“Made in the USA” on the rise as manufacturing costs drop
Posted Sep 04, 2013
By Kiran Moodley, CNBC
Americans may be fond of lamenting the decline of the country's economic clout and the flood of "Made in China" goods, but they may soon have to find something else to complain about.
According to the Boston Consulting Group (BCG), the U.S. is fast becoming one of the lowest-cost countries for manufacturing in the developed world. BCG argues that average manufacturing costs in Germany, Japan, France, Italy, and the U.K. will be 8 to 18 percent higher than in the U.S. by 2015.
The report states that export manufacturing in the U.S. is a unsung hero of the economic recovery, noting: “Despite all the public focus on the U.S. trade deficit, little attention has been paid to the fact that the country's exports have been growing more than seven times faster than GDP since 2005.”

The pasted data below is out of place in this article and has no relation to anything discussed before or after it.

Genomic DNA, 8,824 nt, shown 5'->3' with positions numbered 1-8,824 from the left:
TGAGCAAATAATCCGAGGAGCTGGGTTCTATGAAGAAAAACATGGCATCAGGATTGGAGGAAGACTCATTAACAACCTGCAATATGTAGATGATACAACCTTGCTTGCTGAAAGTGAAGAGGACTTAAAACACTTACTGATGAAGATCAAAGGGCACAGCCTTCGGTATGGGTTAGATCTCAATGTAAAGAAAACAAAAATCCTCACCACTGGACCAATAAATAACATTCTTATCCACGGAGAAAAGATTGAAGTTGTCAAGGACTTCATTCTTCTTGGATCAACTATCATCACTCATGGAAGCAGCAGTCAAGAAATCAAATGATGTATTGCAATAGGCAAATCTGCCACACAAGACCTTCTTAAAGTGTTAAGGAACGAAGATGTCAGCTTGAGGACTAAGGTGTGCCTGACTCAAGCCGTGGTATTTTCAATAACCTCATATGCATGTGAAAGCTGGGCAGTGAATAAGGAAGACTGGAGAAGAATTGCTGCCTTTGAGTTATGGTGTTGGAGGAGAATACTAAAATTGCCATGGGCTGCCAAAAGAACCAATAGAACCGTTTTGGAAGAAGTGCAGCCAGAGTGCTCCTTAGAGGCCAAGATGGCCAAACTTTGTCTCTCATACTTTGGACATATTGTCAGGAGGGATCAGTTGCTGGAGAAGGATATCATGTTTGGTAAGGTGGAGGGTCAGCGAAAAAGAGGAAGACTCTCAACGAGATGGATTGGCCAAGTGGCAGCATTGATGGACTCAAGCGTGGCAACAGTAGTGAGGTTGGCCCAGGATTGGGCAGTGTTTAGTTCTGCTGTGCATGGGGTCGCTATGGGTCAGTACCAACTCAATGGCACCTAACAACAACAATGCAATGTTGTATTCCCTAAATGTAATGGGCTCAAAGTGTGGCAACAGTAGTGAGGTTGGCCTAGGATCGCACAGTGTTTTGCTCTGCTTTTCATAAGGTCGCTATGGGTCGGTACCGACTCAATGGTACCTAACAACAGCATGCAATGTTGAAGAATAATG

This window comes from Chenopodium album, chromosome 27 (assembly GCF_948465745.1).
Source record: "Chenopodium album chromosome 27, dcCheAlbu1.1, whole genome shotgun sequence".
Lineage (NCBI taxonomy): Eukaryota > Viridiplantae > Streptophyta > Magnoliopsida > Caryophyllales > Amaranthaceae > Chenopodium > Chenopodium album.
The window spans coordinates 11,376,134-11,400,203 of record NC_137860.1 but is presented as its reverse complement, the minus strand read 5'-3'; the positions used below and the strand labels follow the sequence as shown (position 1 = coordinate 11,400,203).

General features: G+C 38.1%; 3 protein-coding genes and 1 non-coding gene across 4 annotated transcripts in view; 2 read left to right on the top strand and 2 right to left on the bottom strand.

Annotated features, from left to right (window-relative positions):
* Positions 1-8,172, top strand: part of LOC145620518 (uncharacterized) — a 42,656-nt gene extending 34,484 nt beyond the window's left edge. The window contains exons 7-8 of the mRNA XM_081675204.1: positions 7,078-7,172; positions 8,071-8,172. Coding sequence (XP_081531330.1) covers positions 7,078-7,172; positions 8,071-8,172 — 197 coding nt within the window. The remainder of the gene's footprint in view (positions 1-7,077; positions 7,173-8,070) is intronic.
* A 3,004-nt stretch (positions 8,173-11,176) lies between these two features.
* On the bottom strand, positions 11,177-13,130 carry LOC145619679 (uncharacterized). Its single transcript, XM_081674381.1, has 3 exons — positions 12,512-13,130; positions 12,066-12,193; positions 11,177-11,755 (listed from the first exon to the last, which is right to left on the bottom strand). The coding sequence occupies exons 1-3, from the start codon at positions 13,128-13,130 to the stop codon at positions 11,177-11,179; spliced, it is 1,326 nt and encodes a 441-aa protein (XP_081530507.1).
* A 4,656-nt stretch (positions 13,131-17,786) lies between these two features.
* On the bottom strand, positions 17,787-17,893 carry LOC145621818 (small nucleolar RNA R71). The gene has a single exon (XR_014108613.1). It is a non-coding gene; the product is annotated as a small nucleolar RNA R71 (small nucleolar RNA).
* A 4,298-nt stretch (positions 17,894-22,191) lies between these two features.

BCG found that the U.S. is increasingly attractive for businesses due to lower costs of labor, (adjusted for productivity), natural gas, and electricity.
U.S. manufacturing activity hit a five-month high in August as hiring picked up and new orders increased at their fastest pace since January, a Markit report showed last Thursday.
However, BCG’s report argues that we are currently just witnessing the beginning of a major shift in global manufacturing.
“Over the past 40 years, factory jobs of all kinds have migrated from high-cost to low-cost countries,” said Harold L. Sirkin, co-author of the report. “Now, as the economics of global manufacturing changes, the pendulum is finally starting to swing back. In the years ahead, it could be America’s turn to be on the receiving end of production shifts, as more companies use the U.S. as a low-cost export platform.”
To read the full article, visit http://nbcnews.to/15nCVXi.